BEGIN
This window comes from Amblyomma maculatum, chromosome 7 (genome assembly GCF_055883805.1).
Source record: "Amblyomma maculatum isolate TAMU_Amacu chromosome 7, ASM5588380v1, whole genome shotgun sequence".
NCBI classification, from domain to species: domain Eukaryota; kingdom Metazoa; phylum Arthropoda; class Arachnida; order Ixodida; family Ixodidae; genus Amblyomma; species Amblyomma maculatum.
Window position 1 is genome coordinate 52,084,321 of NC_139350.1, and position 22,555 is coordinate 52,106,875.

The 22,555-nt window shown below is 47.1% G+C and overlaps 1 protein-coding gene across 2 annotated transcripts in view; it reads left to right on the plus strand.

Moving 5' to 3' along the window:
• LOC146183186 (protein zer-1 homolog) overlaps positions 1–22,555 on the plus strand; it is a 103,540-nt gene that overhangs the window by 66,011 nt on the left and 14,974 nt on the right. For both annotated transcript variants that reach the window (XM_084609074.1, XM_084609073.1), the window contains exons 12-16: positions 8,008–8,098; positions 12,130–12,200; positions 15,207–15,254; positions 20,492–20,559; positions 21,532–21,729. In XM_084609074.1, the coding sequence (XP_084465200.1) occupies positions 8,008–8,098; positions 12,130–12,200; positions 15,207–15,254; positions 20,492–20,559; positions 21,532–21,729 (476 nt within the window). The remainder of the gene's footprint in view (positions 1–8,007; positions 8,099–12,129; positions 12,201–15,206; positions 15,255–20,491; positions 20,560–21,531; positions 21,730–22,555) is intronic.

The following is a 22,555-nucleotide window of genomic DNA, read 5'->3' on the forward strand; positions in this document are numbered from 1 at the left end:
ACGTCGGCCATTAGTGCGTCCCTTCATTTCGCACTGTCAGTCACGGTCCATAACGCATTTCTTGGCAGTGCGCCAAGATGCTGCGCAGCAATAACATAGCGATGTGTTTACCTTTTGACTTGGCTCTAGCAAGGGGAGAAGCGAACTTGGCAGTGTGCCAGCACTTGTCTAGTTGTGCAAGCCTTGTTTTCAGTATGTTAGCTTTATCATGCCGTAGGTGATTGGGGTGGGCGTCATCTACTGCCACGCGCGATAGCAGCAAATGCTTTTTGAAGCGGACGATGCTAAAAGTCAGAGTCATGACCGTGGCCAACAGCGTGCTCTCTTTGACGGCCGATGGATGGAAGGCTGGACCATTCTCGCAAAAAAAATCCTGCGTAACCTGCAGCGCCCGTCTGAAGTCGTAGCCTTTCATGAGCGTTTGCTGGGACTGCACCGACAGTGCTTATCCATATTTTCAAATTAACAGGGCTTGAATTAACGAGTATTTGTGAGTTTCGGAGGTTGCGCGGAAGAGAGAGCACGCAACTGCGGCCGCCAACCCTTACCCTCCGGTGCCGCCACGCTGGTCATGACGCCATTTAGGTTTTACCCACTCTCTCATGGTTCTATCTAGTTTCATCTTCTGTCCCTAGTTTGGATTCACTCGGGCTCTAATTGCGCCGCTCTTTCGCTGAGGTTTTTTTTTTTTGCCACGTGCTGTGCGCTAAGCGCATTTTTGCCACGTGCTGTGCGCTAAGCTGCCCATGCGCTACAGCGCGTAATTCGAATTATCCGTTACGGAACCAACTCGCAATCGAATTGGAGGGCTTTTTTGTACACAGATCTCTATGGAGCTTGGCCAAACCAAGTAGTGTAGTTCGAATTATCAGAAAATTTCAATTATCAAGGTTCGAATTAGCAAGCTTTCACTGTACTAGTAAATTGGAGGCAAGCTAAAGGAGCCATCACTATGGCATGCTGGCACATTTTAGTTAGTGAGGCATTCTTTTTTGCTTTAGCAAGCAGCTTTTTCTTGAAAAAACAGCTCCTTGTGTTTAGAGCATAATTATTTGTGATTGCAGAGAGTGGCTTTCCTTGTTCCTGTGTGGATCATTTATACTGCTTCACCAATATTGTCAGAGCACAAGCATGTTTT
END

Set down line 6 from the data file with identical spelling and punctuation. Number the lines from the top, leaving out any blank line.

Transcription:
Moving 5' to 3' along the window: